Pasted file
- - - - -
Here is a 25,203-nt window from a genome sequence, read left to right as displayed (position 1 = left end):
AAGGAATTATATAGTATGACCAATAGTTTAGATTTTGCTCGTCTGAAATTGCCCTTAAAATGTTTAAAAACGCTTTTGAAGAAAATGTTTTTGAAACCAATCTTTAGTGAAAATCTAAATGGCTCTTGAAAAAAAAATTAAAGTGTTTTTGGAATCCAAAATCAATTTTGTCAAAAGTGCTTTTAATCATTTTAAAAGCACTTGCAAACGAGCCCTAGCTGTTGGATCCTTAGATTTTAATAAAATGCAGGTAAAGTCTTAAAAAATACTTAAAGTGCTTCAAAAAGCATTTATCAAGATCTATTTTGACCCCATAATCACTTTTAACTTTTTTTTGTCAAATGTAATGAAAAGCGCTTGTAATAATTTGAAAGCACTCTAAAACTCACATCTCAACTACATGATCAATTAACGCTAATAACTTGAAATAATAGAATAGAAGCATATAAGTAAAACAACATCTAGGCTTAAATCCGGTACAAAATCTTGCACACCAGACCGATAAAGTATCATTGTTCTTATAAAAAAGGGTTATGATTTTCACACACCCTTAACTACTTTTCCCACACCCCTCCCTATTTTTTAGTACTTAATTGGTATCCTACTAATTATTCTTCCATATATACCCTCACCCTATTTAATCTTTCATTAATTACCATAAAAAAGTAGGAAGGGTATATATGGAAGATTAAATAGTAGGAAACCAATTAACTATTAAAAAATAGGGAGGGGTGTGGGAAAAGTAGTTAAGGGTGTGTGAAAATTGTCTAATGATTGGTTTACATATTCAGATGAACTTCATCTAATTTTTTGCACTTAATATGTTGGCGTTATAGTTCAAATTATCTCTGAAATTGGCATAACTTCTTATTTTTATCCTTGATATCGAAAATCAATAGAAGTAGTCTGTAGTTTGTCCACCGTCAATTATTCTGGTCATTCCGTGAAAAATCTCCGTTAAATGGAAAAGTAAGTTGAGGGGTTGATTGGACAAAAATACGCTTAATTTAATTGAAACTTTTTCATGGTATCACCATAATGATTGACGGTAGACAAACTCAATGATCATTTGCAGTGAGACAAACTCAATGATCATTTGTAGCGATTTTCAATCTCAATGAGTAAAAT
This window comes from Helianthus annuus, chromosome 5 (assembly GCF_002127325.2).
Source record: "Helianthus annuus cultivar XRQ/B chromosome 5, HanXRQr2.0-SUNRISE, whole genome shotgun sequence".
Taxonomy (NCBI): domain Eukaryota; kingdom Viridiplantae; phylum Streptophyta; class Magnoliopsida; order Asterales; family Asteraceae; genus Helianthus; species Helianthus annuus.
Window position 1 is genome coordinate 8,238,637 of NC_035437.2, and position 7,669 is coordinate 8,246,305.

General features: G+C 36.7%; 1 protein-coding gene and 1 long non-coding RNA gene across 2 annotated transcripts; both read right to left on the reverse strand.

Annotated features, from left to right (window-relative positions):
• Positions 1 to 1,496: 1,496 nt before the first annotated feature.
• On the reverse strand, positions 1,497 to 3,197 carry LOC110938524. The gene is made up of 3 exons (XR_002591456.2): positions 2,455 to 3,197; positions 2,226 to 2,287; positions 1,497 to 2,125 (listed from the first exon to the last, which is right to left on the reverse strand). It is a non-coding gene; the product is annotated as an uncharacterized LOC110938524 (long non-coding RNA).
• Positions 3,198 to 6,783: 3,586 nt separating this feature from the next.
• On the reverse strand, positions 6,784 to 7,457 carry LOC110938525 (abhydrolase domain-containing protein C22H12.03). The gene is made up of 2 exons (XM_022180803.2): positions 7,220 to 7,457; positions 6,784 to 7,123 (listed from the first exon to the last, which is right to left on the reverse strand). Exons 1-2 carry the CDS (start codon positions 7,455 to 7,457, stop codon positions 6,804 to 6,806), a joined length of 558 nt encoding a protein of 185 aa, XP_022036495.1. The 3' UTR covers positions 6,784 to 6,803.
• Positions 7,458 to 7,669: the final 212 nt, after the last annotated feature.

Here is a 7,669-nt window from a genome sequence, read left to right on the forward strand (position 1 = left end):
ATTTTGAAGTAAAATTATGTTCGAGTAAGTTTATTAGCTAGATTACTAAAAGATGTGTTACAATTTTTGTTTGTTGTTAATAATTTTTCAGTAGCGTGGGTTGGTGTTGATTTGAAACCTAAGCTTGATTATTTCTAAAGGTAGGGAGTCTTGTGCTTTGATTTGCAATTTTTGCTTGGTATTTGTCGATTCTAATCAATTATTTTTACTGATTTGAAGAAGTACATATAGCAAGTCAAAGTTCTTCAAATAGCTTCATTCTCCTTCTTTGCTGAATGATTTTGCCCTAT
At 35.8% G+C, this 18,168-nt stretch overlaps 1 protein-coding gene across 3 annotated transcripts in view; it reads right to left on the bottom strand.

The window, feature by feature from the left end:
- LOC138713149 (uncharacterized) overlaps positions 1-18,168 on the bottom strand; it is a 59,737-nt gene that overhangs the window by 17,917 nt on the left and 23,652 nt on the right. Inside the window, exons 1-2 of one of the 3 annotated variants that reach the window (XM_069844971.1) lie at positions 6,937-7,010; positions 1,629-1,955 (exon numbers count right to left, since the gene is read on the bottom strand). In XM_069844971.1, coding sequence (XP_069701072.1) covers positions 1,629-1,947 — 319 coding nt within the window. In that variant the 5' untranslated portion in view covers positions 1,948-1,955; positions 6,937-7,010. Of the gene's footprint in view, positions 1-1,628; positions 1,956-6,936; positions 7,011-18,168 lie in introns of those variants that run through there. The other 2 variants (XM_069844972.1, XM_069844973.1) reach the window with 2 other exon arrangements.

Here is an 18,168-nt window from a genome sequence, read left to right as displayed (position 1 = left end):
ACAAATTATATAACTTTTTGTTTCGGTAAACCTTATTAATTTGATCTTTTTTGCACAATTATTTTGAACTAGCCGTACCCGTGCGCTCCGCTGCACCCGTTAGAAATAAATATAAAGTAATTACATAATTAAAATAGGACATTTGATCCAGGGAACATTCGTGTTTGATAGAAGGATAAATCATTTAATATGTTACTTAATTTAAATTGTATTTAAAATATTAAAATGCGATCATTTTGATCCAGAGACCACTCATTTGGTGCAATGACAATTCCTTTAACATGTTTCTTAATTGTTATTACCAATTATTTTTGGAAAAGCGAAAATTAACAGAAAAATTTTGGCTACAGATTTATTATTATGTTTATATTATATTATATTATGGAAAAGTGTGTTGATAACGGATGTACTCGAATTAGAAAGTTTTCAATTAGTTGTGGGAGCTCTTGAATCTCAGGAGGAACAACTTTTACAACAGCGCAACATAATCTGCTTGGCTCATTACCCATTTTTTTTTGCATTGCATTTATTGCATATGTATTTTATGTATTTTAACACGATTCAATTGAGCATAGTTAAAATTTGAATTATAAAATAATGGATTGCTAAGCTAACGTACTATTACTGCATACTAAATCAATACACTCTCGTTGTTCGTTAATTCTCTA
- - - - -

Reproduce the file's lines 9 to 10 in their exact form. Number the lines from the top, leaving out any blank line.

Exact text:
• Positions 1 to 1,496: 1,496 nt before the first annotated feature.
• On the reverse strand, positions 1,497 to 3,197 carry LOC110938524. The gene is made up of 3 exons (XR_002591456.2): positions 2,455 to 3,197; positions 2,226 to 2,287; positions 1,497 to 2,125 (listed from the first exon to the last, which is right to left on the reverse strand). It is a non-coding gene; the product is annotated as an uncharacterized LOC110938524 (long non-coding RNA).